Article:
3. Consequently, the proper issue before the trial court was whether the Funderburks' actions in bringing the prior action to collect under a contingent fee agreement, or demanding a recovery under quantum meruit based solely on the amount of recovery under the contingent fee agreement constituted abusive litigation. OCGA 51-7-81 provides as follows: "Any person who takes an active part in the initiation, continuation, or procurement of civil proceedings against another shall be liable for abusive litigation if such person acts: (1) With malice; and (2) Without substantial justification." In this context, a " 'civil proceeding' includes any action, suit, proceeding, counterclaim, cross-claim, third-party claim, or other claim at law or in equity." OCGA 51-7-80 (1). " 'Malice' means acting with ill will or for a wrongful purpose and may be inferred in an action if the party initiated, continued, or procured civil proceedings or process in a harassing manner or used process for a purpose other than that of securing the proper adjudication of the claim upon which the proceedings are based." OCGA 51-7-80 (5). " 'Without substantial justification', when used with reference to any civil proceeding, claim, defense, motion, appeal, or other position, means that such civil proceeding, claim, defense, motion, appeal, or other position is: (A) Frivolous; (B) Groundless in fact or in law; or (C) Vexatious." OCGA 51-7-80 (7). Kluge v. Renn, 226 Ga. App. 898, 902 (487 SE2d 391). The Funderburks as parties and as attorneys representing themselves and in the action against Kendrick are proper defendants in a claim under OCGA 51-7-80 (6) and 51-7-81. Id.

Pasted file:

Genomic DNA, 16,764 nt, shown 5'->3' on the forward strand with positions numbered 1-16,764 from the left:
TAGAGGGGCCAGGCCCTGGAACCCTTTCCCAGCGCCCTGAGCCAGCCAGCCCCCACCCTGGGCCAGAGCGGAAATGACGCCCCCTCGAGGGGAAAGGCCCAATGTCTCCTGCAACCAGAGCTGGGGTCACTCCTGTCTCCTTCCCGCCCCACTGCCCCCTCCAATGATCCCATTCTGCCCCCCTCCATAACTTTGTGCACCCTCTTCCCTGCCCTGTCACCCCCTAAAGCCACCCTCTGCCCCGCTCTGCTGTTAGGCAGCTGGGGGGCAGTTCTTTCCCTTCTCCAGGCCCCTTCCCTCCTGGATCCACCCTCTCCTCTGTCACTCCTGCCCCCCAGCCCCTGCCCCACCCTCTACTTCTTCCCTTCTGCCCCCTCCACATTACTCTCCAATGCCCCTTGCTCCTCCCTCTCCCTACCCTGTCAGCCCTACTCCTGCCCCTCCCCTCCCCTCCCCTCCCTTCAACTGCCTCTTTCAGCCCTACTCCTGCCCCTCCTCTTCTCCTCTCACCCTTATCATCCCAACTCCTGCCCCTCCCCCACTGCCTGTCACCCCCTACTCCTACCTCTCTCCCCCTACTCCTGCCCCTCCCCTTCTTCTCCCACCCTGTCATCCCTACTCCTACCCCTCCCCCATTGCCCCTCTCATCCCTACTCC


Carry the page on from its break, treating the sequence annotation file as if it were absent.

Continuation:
"Although good faith is defined in subjective terms to the extent it refers 'to the best of a person's or his or her attorney's knowledge, information, and belief, formed honestly . . . ,' an attorney cannot establish that he or she acted in good faith by simply asserting a subjective, honest belief that a claim was well grounded in fact and warranted by existing law or by reasonable grounds to believe that an argument for changing the law may be successful. The 'reasonable inquiry' requirement of 51-7-80 (4) is an objective good faith requirement which qualifies the definition and imposes a duty on attorneys to conduct a reasonable inquiry into the facts and law prior to initiating, continuing, or procuring a claim on behalf of a client. Accordingly, the applicable standard is what would be objectively reasonable for a competent attorney under the circumstances. See 5A C. Wright & A. Miller, Federal Practice & Procedure, 1335 (2nd ed. 1990) (discussing the standard of 'reasonableness under the circumstances' used to measure attorneys' compliance with similar statutory language in Rule 11 of the Federal Rules of Civil Procedure)." Kluge v. Renn, supra at 903-904.